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The blocking should be double thick under the sides of the door to support the king and jack studs for the door.
This makes a lot of sense. Previously, there actually was no blocking supporting the king and jack studs of the door because the blocking was outside of the plane of the wall. The 2nd floor subfloor and bottom plate were sagging as a result. I was blown away that the builders did not use proper support.

To install the blocking, would you recommend toe nailing them to the joists, or is there some other method?

You should add some tie backs too.
Do you have a recommendation on how many? Eg. One for every 15ft of ledger?

Thanks again!!
 

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retired framer
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This makes a lot of sense. Previously, there actually was no blocking supporting the king and jack studs of the door because the blocking was outside of the plane of the wall. The 2nd floor subfloor and bottom plate were sagging as a result. I was blown away that the builders did not use proper support.

To install the blocking, would you recommend toe nailing them to the joists, or is there some other method?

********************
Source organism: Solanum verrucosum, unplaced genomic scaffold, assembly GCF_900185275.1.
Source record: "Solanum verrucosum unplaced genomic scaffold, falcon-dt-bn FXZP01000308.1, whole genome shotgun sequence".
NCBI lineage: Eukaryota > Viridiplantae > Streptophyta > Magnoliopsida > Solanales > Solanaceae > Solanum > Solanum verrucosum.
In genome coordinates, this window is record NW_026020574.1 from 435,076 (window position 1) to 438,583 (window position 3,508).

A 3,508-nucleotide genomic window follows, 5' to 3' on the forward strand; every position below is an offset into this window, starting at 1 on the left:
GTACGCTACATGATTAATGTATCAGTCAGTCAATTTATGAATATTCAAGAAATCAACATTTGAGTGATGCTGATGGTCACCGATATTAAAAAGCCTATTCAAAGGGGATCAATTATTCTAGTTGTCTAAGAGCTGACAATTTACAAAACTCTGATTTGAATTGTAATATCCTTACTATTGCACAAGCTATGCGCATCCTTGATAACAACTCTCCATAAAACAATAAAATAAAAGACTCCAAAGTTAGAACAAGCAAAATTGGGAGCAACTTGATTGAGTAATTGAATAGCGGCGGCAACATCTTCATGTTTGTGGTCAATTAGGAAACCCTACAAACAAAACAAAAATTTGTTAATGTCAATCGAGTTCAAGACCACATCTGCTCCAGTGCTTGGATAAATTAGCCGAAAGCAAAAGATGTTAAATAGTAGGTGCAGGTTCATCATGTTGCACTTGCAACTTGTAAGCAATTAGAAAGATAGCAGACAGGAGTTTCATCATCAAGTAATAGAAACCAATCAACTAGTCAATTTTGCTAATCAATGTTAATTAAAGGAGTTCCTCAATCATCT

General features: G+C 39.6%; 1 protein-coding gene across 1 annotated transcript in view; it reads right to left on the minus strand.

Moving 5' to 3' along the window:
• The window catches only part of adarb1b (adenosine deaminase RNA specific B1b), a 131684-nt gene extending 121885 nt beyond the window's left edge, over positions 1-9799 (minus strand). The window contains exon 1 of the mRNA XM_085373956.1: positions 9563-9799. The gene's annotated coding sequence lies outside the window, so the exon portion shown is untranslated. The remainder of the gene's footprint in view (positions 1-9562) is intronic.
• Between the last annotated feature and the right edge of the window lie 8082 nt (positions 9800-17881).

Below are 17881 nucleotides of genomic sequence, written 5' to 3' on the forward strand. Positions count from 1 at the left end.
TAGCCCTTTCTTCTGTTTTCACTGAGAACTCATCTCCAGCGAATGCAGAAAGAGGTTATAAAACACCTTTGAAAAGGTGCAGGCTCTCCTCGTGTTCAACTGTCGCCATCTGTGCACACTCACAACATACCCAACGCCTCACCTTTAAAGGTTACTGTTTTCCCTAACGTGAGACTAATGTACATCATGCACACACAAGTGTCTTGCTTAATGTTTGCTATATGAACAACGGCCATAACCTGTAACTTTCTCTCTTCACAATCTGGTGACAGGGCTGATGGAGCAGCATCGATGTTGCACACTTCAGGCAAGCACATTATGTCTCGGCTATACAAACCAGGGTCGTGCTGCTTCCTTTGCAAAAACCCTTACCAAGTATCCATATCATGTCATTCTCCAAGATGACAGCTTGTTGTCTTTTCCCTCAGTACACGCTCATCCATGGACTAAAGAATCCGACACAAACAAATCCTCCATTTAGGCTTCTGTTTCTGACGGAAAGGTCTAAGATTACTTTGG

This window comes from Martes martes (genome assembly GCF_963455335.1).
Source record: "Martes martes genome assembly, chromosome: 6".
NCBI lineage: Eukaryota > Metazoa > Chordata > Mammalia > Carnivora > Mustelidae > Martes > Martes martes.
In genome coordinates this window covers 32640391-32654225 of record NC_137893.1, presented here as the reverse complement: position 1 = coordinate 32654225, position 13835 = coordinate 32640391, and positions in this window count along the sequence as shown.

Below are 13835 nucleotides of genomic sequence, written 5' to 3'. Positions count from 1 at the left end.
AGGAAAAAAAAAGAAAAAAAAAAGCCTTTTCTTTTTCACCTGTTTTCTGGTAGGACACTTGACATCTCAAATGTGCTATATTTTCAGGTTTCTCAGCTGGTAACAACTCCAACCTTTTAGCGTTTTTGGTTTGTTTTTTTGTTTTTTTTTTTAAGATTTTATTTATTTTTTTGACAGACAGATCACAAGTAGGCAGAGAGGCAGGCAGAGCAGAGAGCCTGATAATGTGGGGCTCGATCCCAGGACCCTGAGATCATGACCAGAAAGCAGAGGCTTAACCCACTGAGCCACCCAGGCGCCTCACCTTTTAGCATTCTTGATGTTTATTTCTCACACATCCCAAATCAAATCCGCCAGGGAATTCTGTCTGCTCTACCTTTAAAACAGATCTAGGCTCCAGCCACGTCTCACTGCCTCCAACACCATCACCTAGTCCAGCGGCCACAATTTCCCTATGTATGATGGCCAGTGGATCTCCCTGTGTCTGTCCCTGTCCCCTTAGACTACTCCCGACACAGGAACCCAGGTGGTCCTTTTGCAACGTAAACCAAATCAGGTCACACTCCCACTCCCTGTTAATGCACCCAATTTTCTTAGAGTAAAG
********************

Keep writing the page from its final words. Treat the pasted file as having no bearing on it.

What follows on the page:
Do you have a recommendation on how many? Eg. One for every 15ft of ledger?

Thanks again!!
California may have code for the tie backs but I would think one for ever 3 joists as you blocks are not as good as a rim joist.
Years ago it was normal to cantilever for a 3 or 4 ft deck with blocking so you may be looking at the second deck where some one knocked out the blocks and cut the joists off.
 

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Remodel and New Build GC
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I know this is an old thread, but I have a similar situation. My question is: is there a better way to attach the blocking to the floor joists? Is there a Simpson connector/bracket/fastener, that could be used that would provide more strength to the blocking and therefore a sturdier attachment point for the ledger?
Not exactly your question in regard to attaching blocking....

BUT Yes...Simson makes a connector that bolts/screws to the side of your floor joist (spacing between joists an eng call) .....with a threaded type rod (maybe allthread) then designed to actually come thru your ledger to tie to a decking joist.....but I would think it could also just tie in your ledger in less demanding structural circumsatnces.

It is designed for tall decks, maybe in earthquake or wind country, under demanding tie-in structural circumstances.
 

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Yes . cut them flush with the plywood and new blocking flush with the plywood works
The blocking should be double thick under the sides of the door to support the king and jack studs for the door.
You should add some tie backs too.
View attachment 664946
If you don't have access from below you can add the inside part from outside and add the ready rod with a nut on both sides of the bracket and pre drill the block and ledger to fit over the rod.
The blocking will stop the deck from falling with the lag bolts
The tie back holds it in a quake.
This way is by far the most correct and long lasting solution